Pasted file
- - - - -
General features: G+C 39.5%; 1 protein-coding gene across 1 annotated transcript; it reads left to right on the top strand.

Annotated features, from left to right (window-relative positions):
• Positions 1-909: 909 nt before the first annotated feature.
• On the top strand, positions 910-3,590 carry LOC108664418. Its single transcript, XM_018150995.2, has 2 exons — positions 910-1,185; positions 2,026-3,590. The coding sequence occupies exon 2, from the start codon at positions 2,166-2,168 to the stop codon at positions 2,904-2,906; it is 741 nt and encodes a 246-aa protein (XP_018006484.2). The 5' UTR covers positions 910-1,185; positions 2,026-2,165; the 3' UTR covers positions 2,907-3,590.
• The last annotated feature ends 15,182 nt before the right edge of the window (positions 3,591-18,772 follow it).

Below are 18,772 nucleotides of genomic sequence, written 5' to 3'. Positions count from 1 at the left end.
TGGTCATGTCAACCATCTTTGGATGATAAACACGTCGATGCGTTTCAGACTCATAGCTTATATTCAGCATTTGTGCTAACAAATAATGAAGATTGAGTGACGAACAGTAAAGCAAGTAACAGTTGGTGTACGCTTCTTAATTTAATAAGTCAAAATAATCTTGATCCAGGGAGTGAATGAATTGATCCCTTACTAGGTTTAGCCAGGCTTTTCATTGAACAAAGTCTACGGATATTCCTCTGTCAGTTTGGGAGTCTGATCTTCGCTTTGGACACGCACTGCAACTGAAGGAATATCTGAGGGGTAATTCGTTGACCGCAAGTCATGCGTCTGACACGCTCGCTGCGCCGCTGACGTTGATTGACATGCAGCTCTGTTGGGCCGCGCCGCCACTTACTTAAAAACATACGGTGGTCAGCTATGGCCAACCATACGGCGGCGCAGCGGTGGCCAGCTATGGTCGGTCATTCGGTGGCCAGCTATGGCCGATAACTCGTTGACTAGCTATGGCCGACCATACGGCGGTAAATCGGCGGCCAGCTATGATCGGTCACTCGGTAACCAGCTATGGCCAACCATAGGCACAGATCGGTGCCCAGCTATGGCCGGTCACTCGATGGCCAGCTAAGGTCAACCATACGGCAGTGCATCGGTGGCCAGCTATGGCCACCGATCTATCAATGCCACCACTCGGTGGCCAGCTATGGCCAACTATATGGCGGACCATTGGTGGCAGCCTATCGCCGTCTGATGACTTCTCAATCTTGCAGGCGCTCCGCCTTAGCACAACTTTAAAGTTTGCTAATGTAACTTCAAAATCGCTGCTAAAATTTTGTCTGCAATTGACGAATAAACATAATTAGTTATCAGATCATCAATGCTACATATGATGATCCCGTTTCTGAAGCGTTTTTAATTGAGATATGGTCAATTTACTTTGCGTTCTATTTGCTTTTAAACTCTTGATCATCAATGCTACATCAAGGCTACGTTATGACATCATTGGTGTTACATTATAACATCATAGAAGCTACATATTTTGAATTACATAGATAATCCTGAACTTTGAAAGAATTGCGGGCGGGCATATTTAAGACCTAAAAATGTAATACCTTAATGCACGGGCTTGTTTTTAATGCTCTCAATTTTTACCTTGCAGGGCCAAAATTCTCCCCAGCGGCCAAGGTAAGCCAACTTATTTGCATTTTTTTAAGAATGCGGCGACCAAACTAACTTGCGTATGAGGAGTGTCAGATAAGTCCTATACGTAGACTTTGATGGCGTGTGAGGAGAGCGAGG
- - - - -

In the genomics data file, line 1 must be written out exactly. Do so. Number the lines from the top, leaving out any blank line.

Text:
General features: G+C 39.5%; 1 protein-coding gene across 1 annotated transcript; it reads left to right on the top strand.